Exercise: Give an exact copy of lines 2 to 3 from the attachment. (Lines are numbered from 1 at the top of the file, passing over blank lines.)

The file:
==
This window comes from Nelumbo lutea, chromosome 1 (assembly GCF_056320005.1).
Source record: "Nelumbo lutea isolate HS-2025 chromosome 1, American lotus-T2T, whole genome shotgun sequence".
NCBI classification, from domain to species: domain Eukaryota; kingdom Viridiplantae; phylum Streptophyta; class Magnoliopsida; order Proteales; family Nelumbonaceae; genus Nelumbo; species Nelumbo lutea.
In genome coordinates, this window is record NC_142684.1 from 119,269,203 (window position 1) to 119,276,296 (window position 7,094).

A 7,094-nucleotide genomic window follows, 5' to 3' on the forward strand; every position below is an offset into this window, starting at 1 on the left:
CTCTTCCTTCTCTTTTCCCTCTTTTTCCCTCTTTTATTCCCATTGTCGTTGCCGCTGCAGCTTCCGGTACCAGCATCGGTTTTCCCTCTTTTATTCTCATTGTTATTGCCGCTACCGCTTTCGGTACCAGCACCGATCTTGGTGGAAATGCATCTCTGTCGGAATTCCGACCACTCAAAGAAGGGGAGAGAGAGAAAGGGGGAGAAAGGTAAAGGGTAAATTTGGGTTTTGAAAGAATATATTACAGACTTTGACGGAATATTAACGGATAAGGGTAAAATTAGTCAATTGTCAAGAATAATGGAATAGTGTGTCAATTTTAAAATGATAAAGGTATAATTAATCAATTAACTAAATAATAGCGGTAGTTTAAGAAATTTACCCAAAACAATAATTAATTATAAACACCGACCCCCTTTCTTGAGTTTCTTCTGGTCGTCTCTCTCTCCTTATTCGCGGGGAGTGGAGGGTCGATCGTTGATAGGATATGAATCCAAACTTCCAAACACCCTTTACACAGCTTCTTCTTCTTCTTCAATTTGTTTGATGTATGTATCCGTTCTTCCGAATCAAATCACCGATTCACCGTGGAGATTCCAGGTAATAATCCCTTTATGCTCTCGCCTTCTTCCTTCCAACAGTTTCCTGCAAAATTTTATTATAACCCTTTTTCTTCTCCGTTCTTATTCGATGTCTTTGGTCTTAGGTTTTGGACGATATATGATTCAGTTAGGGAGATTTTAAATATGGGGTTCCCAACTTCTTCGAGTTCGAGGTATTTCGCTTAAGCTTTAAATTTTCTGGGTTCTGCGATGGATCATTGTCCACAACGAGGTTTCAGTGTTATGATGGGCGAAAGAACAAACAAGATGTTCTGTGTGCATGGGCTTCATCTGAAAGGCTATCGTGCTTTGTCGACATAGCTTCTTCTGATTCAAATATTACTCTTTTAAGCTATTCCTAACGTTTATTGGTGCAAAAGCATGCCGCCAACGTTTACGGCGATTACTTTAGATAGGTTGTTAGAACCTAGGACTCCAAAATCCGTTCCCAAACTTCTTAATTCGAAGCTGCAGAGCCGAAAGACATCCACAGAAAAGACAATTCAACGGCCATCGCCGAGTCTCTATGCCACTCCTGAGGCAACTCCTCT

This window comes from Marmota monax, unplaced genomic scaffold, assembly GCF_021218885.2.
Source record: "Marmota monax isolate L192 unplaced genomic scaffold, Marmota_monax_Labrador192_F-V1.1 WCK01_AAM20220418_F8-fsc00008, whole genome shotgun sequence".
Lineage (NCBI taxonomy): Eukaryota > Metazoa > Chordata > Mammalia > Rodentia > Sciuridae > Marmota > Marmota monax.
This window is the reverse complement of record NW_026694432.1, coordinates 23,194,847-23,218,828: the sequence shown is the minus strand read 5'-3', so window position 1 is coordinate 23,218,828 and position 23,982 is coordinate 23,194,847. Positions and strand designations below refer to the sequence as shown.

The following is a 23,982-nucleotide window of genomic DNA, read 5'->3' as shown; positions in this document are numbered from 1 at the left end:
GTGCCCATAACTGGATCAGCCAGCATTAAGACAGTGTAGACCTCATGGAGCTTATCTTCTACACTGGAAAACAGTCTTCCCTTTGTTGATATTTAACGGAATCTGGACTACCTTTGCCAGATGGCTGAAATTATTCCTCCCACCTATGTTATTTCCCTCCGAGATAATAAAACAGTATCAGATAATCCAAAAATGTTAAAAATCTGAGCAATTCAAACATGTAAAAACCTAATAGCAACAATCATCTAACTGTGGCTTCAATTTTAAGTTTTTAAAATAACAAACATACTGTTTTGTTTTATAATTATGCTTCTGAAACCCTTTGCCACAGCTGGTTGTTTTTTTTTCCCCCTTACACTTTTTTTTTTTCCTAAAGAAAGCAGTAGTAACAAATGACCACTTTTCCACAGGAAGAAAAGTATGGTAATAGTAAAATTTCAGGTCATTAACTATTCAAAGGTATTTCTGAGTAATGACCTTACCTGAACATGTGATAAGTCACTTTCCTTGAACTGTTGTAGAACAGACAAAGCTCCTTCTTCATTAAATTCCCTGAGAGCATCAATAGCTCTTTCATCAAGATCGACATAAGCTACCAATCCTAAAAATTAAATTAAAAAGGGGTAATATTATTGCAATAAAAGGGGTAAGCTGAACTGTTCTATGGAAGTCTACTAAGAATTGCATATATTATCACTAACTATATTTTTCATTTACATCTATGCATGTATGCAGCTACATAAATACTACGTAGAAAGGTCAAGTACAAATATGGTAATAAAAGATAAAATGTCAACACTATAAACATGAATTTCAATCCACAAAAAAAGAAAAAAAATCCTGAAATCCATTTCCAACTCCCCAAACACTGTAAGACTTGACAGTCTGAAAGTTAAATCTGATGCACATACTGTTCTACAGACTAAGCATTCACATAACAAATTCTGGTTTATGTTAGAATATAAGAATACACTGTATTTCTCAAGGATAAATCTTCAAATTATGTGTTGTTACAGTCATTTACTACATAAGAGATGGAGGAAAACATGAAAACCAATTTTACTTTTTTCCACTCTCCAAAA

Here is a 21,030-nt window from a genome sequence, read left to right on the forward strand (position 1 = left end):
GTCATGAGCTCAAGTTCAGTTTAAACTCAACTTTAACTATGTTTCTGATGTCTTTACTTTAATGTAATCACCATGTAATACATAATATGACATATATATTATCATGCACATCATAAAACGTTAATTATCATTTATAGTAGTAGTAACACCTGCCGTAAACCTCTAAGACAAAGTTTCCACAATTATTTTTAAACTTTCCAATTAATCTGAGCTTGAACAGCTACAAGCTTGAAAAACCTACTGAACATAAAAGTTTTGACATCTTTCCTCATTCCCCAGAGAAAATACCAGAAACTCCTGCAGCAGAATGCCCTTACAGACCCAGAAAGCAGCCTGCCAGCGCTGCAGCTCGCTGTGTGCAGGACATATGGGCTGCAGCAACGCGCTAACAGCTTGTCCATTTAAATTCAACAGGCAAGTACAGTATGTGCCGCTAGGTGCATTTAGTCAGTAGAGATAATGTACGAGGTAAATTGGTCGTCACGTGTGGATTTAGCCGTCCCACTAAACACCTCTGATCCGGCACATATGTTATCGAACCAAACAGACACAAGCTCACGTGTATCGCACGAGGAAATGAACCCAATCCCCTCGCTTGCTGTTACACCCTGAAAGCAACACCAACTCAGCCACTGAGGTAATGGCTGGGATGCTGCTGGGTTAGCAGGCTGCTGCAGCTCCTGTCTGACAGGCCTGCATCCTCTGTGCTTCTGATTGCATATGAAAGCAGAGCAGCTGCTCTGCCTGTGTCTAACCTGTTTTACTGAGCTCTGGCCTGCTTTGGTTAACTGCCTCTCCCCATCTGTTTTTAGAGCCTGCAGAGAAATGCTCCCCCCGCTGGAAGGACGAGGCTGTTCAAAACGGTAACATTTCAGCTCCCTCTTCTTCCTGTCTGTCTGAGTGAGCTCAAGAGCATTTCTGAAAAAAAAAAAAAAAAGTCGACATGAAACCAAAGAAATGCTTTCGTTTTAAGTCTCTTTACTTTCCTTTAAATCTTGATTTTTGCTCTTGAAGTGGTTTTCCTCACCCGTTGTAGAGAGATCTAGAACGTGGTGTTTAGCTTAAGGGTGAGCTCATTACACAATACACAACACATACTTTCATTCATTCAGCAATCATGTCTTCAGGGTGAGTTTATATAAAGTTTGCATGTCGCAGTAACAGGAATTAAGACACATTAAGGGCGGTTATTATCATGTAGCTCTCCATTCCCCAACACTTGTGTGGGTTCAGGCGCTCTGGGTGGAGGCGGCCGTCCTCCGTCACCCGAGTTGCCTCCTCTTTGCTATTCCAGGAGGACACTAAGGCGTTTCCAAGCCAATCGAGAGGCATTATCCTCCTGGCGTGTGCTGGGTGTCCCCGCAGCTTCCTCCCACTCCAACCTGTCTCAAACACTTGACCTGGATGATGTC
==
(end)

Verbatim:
Source record: "Nelumbo lutea isolate HS-2025 chromosome 1, American lotus-T2T, whole genome shotgun sequence".
NCBI classification, from domain to species: domain Eukaryota; kingdom Viridiplantae; phylum Streptophyta; class Magnoliopsida; order Proteales; family Nelumbonaceae; genus Nelumbo; species Nelumbo lutea.